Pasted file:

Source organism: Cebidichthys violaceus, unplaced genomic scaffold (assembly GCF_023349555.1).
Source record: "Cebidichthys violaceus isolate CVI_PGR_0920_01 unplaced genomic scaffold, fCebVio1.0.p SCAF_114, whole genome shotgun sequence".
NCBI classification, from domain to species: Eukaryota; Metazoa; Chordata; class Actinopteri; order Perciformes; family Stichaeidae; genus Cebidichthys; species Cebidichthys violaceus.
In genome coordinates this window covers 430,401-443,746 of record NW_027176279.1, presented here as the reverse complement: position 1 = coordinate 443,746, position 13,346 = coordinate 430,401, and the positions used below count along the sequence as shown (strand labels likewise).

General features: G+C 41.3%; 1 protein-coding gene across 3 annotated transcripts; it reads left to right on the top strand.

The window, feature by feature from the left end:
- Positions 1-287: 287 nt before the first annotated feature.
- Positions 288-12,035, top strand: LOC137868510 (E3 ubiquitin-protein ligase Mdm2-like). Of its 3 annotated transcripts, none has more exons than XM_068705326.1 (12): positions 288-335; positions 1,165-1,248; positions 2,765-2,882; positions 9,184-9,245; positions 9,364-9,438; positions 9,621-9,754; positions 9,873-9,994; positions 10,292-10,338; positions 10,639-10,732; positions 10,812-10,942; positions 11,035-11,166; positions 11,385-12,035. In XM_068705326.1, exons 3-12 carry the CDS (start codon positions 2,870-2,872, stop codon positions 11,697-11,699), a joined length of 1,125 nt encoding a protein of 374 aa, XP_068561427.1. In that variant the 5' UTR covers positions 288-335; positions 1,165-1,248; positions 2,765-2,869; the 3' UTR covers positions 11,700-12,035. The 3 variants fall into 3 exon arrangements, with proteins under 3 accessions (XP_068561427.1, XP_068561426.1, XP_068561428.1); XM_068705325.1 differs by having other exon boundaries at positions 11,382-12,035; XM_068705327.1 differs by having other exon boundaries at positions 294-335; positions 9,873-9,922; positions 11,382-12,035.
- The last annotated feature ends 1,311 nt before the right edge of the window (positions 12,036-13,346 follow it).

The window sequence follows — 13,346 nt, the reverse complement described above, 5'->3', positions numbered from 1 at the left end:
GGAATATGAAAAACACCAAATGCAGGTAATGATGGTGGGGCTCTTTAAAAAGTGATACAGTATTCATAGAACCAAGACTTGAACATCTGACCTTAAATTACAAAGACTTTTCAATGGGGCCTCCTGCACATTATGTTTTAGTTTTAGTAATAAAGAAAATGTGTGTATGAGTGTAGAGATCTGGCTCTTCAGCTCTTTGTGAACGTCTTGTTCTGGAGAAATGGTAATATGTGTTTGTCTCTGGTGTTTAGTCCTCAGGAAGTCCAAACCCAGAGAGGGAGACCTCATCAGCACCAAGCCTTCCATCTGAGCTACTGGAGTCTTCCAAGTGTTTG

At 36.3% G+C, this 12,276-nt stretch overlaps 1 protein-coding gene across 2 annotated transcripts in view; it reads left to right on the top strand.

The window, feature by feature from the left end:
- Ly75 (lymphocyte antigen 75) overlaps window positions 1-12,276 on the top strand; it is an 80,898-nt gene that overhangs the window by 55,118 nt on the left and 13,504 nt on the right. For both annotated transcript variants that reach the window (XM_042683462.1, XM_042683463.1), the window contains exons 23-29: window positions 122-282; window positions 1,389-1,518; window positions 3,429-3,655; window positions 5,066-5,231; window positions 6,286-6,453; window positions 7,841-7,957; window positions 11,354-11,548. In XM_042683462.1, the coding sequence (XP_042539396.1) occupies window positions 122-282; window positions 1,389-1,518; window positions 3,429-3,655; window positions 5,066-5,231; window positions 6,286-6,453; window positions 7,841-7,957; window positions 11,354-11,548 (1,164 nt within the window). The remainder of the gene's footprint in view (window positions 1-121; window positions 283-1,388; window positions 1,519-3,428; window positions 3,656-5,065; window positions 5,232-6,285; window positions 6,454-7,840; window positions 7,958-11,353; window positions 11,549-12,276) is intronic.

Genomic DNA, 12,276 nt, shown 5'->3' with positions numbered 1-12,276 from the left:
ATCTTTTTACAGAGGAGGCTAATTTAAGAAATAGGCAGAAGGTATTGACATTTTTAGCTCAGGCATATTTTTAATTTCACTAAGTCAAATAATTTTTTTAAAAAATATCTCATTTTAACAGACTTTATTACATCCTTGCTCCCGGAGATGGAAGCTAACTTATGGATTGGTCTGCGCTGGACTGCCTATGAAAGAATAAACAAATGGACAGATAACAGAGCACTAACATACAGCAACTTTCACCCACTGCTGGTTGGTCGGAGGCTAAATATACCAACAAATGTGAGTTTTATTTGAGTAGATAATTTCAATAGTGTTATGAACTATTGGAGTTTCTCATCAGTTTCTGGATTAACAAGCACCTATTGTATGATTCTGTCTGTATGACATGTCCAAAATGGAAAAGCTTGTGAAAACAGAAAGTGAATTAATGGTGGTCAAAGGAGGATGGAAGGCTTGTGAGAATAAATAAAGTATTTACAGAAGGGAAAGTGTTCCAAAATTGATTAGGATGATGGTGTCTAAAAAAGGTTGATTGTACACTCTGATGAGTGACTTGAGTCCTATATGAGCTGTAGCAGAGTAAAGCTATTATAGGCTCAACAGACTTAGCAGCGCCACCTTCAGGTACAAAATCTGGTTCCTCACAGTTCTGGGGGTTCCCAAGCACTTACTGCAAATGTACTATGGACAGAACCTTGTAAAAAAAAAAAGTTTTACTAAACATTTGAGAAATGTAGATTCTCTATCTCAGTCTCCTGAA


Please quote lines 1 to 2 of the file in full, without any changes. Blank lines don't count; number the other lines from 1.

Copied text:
Source organism: Cebidichthys violaceus, unplaced genomic scaffold (assembly GCF_023349555.1).
Source record: "Cebidichthys violaceus isolate CVI_PGR_0920_01 unplaced genomic scaffold, fCebVio1.0.p SCAF_114, whole genome shotgun sequence".